Internal Audit Manual launched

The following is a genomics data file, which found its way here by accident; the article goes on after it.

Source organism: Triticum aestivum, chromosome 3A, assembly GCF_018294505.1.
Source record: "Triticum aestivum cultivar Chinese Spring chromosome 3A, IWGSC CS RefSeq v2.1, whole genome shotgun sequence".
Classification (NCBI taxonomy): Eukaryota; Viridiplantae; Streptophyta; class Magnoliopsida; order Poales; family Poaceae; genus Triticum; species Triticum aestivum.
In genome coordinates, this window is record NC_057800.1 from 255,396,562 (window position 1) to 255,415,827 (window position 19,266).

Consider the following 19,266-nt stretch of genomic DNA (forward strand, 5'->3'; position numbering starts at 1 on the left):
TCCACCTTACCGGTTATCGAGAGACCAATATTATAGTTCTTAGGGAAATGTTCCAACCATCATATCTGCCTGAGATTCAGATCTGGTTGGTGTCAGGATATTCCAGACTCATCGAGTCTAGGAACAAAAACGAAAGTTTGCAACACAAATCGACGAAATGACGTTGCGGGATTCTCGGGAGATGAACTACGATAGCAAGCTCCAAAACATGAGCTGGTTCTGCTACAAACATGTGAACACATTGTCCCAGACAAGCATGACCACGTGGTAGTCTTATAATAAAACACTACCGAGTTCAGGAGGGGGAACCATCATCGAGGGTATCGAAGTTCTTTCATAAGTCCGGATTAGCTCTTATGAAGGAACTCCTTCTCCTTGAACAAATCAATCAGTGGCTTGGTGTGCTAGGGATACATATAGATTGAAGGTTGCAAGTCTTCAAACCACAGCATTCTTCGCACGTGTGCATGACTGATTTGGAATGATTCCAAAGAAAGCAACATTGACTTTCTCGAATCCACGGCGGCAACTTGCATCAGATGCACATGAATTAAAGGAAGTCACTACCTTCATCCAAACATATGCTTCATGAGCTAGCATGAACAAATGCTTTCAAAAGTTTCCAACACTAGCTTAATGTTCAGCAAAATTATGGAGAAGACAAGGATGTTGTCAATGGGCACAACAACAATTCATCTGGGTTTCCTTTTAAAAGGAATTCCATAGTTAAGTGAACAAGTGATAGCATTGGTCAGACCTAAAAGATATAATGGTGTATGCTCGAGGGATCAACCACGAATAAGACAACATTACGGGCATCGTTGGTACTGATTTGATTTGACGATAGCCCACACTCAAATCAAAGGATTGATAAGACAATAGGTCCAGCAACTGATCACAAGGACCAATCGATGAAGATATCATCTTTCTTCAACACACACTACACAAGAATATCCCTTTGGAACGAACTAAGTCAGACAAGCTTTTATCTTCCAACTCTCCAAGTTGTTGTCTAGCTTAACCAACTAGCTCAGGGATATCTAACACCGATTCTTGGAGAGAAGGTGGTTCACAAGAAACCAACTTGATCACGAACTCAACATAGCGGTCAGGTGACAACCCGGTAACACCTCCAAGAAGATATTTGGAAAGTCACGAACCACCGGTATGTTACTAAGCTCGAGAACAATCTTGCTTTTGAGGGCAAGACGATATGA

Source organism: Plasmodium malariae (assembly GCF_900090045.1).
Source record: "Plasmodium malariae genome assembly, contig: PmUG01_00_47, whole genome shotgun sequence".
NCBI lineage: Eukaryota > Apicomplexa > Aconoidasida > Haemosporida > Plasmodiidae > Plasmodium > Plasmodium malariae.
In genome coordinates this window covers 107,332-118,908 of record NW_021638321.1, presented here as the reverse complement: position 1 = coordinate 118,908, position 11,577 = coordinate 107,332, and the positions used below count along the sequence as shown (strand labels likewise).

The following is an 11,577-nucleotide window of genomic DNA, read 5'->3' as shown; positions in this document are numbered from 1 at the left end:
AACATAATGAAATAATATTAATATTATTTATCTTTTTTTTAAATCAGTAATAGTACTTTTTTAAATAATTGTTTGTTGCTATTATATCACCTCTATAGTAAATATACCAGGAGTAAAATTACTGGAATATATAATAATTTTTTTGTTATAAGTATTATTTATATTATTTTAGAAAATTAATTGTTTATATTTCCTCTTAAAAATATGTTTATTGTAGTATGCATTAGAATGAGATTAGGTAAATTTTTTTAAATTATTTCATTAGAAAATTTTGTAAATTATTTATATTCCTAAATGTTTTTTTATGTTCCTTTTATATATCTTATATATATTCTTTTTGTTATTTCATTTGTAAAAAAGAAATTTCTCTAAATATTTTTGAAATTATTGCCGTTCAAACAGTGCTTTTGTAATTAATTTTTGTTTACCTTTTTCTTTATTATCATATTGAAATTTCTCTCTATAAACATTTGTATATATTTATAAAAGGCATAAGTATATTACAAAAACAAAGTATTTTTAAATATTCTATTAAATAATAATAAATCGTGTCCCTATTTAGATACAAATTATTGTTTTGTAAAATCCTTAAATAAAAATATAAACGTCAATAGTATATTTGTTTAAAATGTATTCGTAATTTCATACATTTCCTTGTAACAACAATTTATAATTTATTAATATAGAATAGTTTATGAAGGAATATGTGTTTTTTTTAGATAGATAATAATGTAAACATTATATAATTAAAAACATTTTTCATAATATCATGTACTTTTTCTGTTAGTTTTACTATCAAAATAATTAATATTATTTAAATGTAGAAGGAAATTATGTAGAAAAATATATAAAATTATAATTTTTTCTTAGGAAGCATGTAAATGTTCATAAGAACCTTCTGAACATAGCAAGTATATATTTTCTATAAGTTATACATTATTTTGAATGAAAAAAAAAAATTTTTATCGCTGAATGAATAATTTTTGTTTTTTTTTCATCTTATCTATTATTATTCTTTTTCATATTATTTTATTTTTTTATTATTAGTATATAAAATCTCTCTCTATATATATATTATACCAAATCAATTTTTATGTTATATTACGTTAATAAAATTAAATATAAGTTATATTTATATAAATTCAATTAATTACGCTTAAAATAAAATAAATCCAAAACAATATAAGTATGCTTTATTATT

An Internal Audit Manual aimed at enhancing financial management in Metropolitan, Municipal and District Assemblies was launched in Accra on Tuesday. Issued by the Internal Audit Agency and the Ministry of Local Government and Rural Development, the manual prescribes the organizational structure, policies, procedures, formats, checklists, guidelines and reference documents to be used by the Internal Audit Unit of the Assembly to carry out its responsibilities and duties. The document which was published with sponsorship from GTZ, the German Development Agency, is expected to guide the staff of the Internal Audit Unit of the various assemblies in the performance of their roles in promoting good financial governance. Besides, the manual will help the staff in respect of conducting effective internal audits of assemblies and communicating results to parties and use the documentation as a basis for improving internal systems and control procedures. Launching it, Mr Hans-Christian Winkler, Deputy German Ambassador, said for a deeper financial decentralization to take place, the systems at the local level must work effectively to promote transparency and accountability. He said the manual provided a standardized approach to internal auditing and would serve as a useful tool in sending out early warning signals of misuse and misapplication of public resources. Mr Winkler said good financial management at the local level could harvest public confidence and give the assemblies the needed capacity to generate and use resources. On the state of Internal Auditing in the country, Mr Patrick Numo, Director-General of the Internal Audit Agency, said remarkable progress had been made in the practice of internal auditing in MDAs and MMDAs since 2009. Currently, 283 out of 341 MDAs and MMDAs have established and staffed their Internal Audit units as against 58 in 2005. There have also been improvements in the number of Assemblies and Ministries, Departments and Agencies that have established Audit Report Implementation Committees, signed Internal Audit Charters and submitted Internal Audit Units. Despite the progress, Mr Numo said, a major challenge was recruitment and retention of senior level Internal Auditors to lead teams because of poor working conditions whiles the private sector offered attractive remuneration for similar qualifications. He said while options were being explored to employ more senior level internal auditors, the manual would help guide officers on the job as well as serve as an important �coach� in the absence of the senior auditor. Dr Volker Monikes, Programme Manager, Ghanaian-German Support for Decentralisation Reforms Programme, asked the public to see audit not as an instrument of control but one of encouragement towards efficiency and improved service delivery.